Researchers may not make notes, reproductions (including photographs), or other record of any private and personally identifiable information (PPII) located in this collection and may not publish, publicize, or disclose that PPII to any other party for any purpose. Exclusions may apply to researchers who have obtained authorization from the University of Colorado Institutional Review Board to produce human subject research records in de-identified form. All researchers must sign the University Libraries’ Private and Personally Identifiable Information Agreement indicating their understanding of the use restrictions for PPII found in this collection. Contact firstname.lastname@example.org.
The Oil, Chemical, Atomic Workers Union, affiliated with the AFL-CIO, extended representation to a variety of industries: exploration, production, transportation, refining and marketing of oil and gas. OCAW represented workers engaged in the manufacture of organic, inorganic chemicals, and pharmaceuticals, as well as uses of atomic energy. OCAW had its beginnings in 1899, with the formation of the International Brotherhood of Oil and Gas Well Workers and evolved with the establishment of the Oil Field, Gas Well and Refinery Workers of America in 1918, which became the Oil Workers International Union (OWIU) in 1937. The increasing production of gas along with petroleum, in contrast to the pre-war production of gas from coal, so changed the gas industry that it led to the merging of the OWIU with the Gas, Coke and Chemical Workers (OGCCW, formerly affiliated with the United Mine Workers of America) to form the Oil, Chemical and Atomic Workers Union (OCAW) in 1955. The three-pronged goals of OCAW were: organization and solidarity in the national political scene, giving voice to the worker within the industry machine in support of improved conditions, and promoting a democratically run internal organization for the union. OCAW, especially under the leadership of Anthony 'Tony Mazzocchi in the 1970s-1990s, was instrumental in the enactment of significant workplace health and safety legislation, including the Occupational Safety and Health Act (OSHA) in 1970. OCAW merged with the Paper, Allied-Industries Chemical and Energy Workers International Union (PACE) in January, 1999 and later with the United Steelworkers in 2005.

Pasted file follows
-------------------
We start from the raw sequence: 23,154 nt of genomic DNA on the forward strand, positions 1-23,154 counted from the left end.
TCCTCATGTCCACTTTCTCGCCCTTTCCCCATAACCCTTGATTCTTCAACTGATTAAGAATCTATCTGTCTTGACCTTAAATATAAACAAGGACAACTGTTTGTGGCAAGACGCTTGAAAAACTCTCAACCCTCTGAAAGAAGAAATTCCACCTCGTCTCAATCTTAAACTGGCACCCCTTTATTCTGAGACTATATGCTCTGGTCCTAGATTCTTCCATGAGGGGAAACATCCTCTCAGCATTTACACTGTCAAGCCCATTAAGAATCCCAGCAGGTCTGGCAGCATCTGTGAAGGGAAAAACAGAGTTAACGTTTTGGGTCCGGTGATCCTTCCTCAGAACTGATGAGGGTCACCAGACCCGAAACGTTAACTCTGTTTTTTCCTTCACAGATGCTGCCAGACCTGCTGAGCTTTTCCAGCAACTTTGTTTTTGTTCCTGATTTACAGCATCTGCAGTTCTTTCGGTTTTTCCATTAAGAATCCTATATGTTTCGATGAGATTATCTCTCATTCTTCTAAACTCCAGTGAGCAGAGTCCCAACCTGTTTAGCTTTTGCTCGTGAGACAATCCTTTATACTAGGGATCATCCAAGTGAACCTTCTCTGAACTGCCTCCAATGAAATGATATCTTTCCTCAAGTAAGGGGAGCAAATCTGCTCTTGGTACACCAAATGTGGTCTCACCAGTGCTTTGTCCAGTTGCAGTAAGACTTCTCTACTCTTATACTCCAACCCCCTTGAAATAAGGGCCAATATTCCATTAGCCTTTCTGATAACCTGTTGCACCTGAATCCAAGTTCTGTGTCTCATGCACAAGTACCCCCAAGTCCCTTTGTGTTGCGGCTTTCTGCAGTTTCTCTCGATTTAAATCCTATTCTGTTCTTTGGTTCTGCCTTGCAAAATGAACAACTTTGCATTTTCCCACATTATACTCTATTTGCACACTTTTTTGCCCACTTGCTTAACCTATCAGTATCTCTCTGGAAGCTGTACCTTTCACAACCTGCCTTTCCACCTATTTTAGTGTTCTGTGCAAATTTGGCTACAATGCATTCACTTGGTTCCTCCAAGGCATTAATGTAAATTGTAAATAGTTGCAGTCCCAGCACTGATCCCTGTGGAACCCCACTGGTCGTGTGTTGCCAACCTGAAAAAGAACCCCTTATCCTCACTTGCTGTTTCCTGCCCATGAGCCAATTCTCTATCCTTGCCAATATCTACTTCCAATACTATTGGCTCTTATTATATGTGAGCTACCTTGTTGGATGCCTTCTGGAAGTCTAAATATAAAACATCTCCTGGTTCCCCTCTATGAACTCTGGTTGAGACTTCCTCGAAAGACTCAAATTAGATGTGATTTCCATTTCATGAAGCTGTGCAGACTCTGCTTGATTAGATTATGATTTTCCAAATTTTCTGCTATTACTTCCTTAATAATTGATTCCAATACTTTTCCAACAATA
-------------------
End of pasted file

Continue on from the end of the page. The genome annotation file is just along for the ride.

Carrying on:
See Ray Davidson, Challenging the giants: a history of Oil, Chemical, and Atomic Workers International Union (Denver, CO: The Union, 1988)
1511.5 linear feet (1009 boxes)
Language of Materials
The Oil Chemical and Atomic Workers Union (OCAW) administration was comprised of a national headquarters and various regional district offices. Records contain negotiation files, contract material, grievance cases, publicity material, correspondence, organizing files and plant closure files. They also contain health and safety files and documents related to hazardous working conditions.
This collection is quite large and is minimally processed. A preliminary inventory, including folder level titles, exists for most series but has not been added to the finding aid. A box and folder inventory is available for most series in this collection.See the scope/content note of each series in the collection for more detailed description about each series. Contact email@example.com for access to the box and folder level inventories or questions.
- In Progress
- District 1, 1st Accession: Processed by Olivia Kaferly, August 16, 1999 District 1, 2nd Accession: Processed by Olivia Kaferly, November 15, 1999 District 1, 3rd Accession: Processed by Olivia Kaferly, January 19, 2000 District 2, 3 & 6: Processed by Olivia Kaferly, April 7, 2000 District 4 & 5: Processed by Olivia Kaferly, April 7, 2000 District 7, Local 7-515: Processed by Olivia Kaferly, April 7, 2000 National Office: Processed by Olivia Kaferly, August 18, 1999 National Office, 2nd Accession: Processed by Olivia Kaferly, January 20, 2000 National Office, 3rd Accession: Processed by Olivia Kaferly, January 20, 2000 Local 1-128 Long Beach, California: Processed by Harvey N. Gardiner, August 23, 1989 Citizenship-Legislative Director Washington, D.C.: Processed by Harvey N. Gardiner, September 14, 1993 Health and Safety Files: Processed by Harvey N. Gardiner, February 26, 1993 Tony Mazzocchi Papers: Processed by Harvey N. Gardiner, August 17, 1998 Publicity Department: Processed by Harvey N. Gardiner, August 9, 1993 Audio Visual: Processed by Harvey N. Gardiner, August 9, 1993 Revisions by Jamie Marie Wagner, June 2020